French toast, Belgian waffles…English measles

There are some things you’d rather not have associated with your country in the medical nomenclature, and deadly diseases are one of them. Notice how this New Zealand newspaper refers to a recent outbreak as the “English measles” — isn’t it nice how the anti-vaccination folks have made a significant contribution to the language?

(via Bad Science)


  1. Knockgoats says

    Ah well, at least we didn’t end up with BSE standing for British Spongiform Encephalopathy, as I feared might happen in the late ’90s.

  2. Heraclides says

    Hate to correct you, but it’s also known as “English measles” in New Zealand. It’s probably a colonial thing :-)

  3. Richard Harris says

    I recently attended the local doctor’s office, (in the UK), with one of my daughters & grandson for his MMR jab. The nurse asked my daughter if she was okay with the boy having the MMR vaccination.

    I wasn’t sure whether or not I should’ve protested. I don’t think medical staff should be encouraging stupid behaviour, but, on the other hand, I guess they could get criticized if, later, the mother complained that she didn’t know what the vaccination was, & she’d not been given a choice.

  4. Heraclides says

    I’m kidding about the colonial bit, of course.

    I suspect it’s either got some odd historical connection or came about simply to distinguish “ordinary” measles from “German measles” (rubella), which New Zealand has (had) more that it should. Anyone with an etymological bent around…?

  5. Confused says

    Trivial point, but curiosity is getting the better of me: where did you get this from? I haven’t seen a post on bad science mentioning it recently, is it from an old post or a personal communication from Ben?

  6. says

    Hey, us English have exported so many other things to the ‘colonies’, so a few diseases shouldn’t be a surprise. :)

  7. Holbach says

    A like analogy would be if your version of your holy book contains a lot of pecularities and inconsistencies, then just liken it to the “English” bullshit, er, “bible”.

  8. says

    I can’t wait to hear the arguments the anti-vaccine kooks will have. Maybe another factually inaccurate post by David Kirby and RFK, jr on HuffPo. And Jenny McCarthy can read it aloud (if she can read)on Larry King or Oprah.

  9. Wildflower says

    “us English have exported so many other things to the ‘colonies’, so a few diseases shouldn’t be a surprise.”

    Not just the English and not just a few diseases. The first Europeans arriving in America involuntarily committed genocide on the native inhabitants due to all the germs they brought with them.

  10. Clare says

    Some of that genocide was deliberate, I believe (e.g., distribution of blankets contaminated with smallpox).

  11. Matthew says

    It’s common usage in New Zealand. The diseases were called English and German measles when I was in school, in the mid-80s. Nothing to do with anti-vaccination at all.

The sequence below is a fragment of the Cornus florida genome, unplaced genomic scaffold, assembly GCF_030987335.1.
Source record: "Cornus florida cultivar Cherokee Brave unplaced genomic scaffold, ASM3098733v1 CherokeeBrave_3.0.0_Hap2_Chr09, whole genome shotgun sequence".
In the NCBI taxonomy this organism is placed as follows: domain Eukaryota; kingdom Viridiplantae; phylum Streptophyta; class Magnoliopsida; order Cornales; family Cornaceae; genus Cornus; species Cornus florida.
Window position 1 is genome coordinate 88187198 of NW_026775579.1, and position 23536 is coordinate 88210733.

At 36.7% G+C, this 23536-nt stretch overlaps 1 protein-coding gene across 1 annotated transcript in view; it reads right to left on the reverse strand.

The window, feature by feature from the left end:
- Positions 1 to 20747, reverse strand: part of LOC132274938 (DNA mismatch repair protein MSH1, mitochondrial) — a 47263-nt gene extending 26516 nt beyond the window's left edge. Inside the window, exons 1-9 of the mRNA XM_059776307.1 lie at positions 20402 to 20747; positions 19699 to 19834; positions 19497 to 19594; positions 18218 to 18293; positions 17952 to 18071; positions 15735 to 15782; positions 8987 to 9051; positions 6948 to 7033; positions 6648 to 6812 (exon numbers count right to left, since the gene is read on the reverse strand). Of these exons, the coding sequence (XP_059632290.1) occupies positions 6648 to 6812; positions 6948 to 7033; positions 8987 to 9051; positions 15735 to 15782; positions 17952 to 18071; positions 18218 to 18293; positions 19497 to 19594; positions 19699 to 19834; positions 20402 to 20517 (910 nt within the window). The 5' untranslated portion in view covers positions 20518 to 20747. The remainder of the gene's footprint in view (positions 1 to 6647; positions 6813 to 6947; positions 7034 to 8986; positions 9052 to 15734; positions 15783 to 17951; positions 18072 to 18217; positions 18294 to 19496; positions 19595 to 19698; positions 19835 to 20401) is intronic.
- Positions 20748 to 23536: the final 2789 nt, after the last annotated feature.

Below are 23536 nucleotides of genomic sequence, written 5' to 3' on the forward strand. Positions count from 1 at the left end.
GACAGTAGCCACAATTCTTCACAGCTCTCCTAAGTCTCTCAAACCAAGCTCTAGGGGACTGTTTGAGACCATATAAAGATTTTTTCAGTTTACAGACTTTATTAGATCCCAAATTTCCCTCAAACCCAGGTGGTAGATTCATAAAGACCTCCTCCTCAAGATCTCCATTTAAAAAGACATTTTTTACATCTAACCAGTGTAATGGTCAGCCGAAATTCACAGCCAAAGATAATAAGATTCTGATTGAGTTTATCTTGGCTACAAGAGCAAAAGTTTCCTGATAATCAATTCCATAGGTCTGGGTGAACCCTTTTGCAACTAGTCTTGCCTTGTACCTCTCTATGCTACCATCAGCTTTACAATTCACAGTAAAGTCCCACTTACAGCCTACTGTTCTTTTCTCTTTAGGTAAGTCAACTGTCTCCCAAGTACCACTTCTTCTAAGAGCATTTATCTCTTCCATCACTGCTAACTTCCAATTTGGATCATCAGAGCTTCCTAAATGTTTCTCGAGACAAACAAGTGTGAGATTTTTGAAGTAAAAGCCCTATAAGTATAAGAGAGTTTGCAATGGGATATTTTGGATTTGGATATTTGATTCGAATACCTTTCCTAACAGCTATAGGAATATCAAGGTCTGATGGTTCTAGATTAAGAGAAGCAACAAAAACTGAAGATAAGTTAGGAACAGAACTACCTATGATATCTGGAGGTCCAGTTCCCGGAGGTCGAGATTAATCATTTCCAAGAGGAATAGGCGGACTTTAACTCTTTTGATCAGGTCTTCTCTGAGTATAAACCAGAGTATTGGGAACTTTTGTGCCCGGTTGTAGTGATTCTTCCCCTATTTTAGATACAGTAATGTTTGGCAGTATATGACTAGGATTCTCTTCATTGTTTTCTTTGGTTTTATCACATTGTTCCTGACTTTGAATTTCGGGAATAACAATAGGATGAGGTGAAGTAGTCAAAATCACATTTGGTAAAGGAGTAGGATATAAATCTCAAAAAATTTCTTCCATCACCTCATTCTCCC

12. Julian says

    And even without the diseases, we did a whole lot of killing. People seem to forget the whole placing a bounty on natives thing which didn’t stop until the late 1800’s.

  13. Paul says

    I live in Otago, New Zealand. Your “Daily Mail” measles has spread to here also.

  14. says

    @ #16

    That’s a much better name. You’ll also soon be receiving Daily Mail Mumps and Daily Mail Rubella. We hope you enjoy them.

    Incidentally the Daily Mail, perhaps sensing the approaching Shitstorm, have started publishing more “MMR is Safe and the Epidemic is all Panicky Parents’ Faults” style stories, whilst keeping us on our toes with the occasional “MMR Melted by Baby’s Brain” without specifically mentioning the A-word. Quite who the DM would like us to assume has been panicking parents I’m not sure. Your average middle class mother doesn’t read the Lancet…

  15. says

    “Some of that genocide was deliberate, I believe (e.g., distribution of blankets contaminated with smallpox).”

    Actually, most people agree that those blankets did not have much effect.

  16. KI says

    #18 Among the tribes that had been exposed, and who had already seen as much as 95% of their populations killed, not so much. For the yet unexposed plains tribes, those blankets were very “effective”. And deliberate, for crying out loud. Are you trying to justify it because you don’t think it was “effective”. That’s sick.

  17. AnthonyK says

    Even if the French do toast, and Belgians do waffle, I can assure you that English people are far too self-effacing to go measling.

  18. Clare says

    “For if you teasle a sneezle or wheezle, a measle is sure to grow; but if you pleazle a sneezle or wheezle, the measle is sure to go.”

    (or something like that)

    Please don’t tell me that I’m the only one with that stuck in my head from my childhood …

  19. Sven DiMilo says

    Freedom toast
    Belgian waffles
    English measles
    Estonian mumps
    Rockin’ pneumonia
    Boogie-woogie flu

  20. SteveN says

    For as long as I can remember I have believed that Down’s Syndrome, commonly known in previous times in the UK by the rather offensive name of ‘mongolism’, is known as ‘the English disease’ in Mongolia. As a Brit, I always found this to be quite appropriate and amusing. However, I have been unable to confirm this by scouring teh intertubes, so I must assume that this is just an urban legend. Pity.